Tuesday, 15 November 2011

Europe: Apocalypse now?

Concerns over Europe's ability to manage its sovereign debt crisis intensified this week, as political turmoil in Rome and Athens, and the stark possibility of a double dip recession, provoked panic on world markets.

The announcement that Silvio Berlusconi would step down as Italy’s prime minister once austerity measures were pushed through parliament, did not prevent a collapse of investor confidence. Rather, Italian 10-year bond yields passed the 7 per cent mark on Wednesday; a level that previously drove Portugal, Greece and Ireland to seek European bailouts. The European Central Bank (ECB) was forced to intervene and bought limited quantities of the country’s debt, which enabled bonds to rebound from previous lows.

Political chaos also characterised Athens this week, as talks to appoint a prime minister to succeed George Papandreou temporarily stalled. Greek party leaders ultimately agreed to name Lucas Papademos, a former ECB vice-president, as prime minister of a new interim government until early elections determine a permanent replacement in the first quarter of next year.

In response to Europe’s sovereign debt crisis and the domestic political tensions of particular member states, Angela Merkel, the German chancellor, issued a call for closer political integration within the eurozone. This assertion was echoed by José Manuel Barroso, the president of the European Commission, who called for the EU to "unite or face irrelevance".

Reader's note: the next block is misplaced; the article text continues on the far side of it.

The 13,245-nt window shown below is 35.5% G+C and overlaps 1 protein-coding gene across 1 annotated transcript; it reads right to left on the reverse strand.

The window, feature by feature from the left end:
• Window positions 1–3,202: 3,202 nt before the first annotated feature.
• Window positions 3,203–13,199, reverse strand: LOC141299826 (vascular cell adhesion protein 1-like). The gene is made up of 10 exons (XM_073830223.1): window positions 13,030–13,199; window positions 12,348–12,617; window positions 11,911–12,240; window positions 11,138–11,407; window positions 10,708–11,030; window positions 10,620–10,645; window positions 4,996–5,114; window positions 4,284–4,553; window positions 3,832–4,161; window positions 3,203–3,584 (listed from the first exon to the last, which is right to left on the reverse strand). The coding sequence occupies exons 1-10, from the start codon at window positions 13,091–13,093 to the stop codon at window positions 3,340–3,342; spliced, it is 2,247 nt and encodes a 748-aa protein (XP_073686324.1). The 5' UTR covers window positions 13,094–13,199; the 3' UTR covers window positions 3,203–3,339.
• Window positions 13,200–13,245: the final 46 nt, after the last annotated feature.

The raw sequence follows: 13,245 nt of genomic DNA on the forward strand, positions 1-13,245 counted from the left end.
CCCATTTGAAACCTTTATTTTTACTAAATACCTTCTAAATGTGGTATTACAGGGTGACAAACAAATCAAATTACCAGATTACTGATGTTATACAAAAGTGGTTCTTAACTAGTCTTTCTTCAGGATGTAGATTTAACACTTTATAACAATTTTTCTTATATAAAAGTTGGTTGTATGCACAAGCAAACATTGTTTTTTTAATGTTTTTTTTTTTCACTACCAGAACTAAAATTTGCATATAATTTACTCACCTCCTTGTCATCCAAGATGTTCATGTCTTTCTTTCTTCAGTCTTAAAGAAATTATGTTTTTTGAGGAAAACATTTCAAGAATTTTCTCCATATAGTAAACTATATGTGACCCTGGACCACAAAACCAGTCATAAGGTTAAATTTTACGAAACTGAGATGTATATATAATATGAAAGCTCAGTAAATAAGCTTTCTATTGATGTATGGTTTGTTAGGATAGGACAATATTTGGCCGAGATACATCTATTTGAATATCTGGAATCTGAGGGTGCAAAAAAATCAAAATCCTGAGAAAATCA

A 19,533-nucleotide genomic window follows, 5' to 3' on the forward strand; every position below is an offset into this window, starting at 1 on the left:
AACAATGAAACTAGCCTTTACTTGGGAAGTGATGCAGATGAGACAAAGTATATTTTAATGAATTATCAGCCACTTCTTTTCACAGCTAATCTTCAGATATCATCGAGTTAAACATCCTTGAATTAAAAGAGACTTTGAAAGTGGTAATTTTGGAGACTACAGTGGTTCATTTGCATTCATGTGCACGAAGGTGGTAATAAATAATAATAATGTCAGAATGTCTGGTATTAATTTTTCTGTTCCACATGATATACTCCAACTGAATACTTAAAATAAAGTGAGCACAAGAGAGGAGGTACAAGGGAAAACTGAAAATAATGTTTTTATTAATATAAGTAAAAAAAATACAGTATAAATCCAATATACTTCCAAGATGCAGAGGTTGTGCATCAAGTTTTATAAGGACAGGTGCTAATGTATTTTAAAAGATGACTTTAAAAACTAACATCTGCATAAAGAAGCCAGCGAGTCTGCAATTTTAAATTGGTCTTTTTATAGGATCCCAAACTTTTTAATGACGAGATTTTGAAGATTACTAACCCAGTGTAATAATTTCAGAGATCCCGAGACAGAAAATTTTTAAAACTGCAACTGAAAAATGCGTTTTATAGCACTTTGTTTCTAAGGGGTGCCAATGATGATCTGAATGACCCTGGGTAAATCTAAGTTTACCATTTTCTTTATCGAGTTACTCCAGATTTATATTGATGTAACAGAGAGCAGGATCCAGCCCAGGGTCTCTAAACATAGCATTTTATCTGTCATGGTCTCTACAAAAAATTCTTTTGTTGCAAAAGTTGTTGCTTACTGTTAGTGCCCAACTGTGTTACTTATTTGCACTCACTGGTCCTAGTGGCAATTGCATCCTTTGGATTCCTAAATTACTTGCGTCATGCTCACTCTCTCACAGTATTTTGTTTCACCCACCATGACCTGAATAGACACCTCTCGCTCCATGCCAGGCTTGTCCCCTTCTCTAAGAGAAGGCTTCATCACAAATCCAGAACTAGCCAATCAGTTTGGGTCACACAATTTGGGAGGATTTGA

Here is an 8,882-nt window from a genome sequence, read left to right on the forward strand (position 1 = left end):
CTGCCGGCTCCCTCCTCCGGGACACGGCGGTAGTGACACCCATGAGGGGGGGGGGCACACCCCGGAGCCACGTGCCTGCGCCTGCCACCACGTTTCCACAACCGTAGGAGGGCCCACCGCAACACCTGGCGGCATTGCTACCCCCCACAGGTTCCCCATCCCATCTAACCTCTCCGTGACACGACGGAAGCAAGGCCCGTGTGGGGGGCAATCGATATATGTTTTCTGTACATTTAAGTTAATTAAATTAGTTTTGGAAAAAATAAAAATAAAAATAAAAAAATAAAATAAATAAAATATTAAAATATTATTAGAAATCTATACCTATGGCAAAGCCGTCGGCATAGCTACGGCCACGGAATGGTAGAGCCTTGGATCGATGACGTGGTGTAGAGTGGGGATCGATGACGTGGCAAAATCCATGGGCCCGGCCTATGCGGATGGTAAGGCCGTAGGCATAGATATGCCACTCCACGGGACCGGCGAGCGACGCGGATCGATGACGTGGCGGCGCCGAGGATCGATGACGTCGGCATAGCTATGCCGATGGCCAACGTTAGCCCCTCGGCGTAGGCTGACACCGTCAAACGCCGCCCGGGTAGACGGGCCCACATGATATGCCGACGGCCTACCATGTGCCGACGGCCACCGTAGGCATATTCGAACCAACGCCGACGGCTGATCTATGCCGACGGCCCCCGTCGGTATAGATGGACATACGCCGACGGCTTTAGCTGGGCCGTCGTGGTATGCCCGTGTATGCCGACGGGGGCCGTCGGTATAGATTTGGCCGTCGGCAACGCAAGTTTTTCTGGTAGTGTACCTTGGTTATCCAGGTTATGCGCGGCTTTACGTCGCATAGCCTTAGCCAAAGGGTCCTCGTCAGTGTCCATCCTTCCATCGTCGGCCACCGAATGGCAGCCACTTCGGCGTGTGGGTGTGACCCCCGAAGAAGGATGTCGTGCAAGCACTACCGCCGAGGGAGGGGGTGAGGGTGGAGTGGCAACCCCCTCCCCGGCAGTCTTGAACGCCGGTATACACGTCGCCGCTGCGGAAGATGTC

In the midst of this political and financial turmoil, reports emerging from Brussels on Wednesday said that France and Germany had begun preliminary talks on the possibility of one or more member states leaving the eurozone. The remaining countries would push toward deeper economic integration, including on tax and fiscal policy. Further integration may prove difficult for some countries to swallow, necessitating EU Treaty changes, and by extension, referendums in at least four member states.

The renewed economic anxiety in the eurozone is provoking speculation on the possibility of a return to recession in Europe, with the European Commission cutting its euro-region growth forecast for next year to 0.5 per cent from its previous estimate of 1.8 per cent. “The forecast is in fact the last wake-up call,” Olli Rehn, the EU economic and monetary affairs commissioner, told reporters in Brussels on Thursday. “The recovery has now come to a standstill and there’s the risk of a new recession unless determined action is taken.”

By Sonia Jordan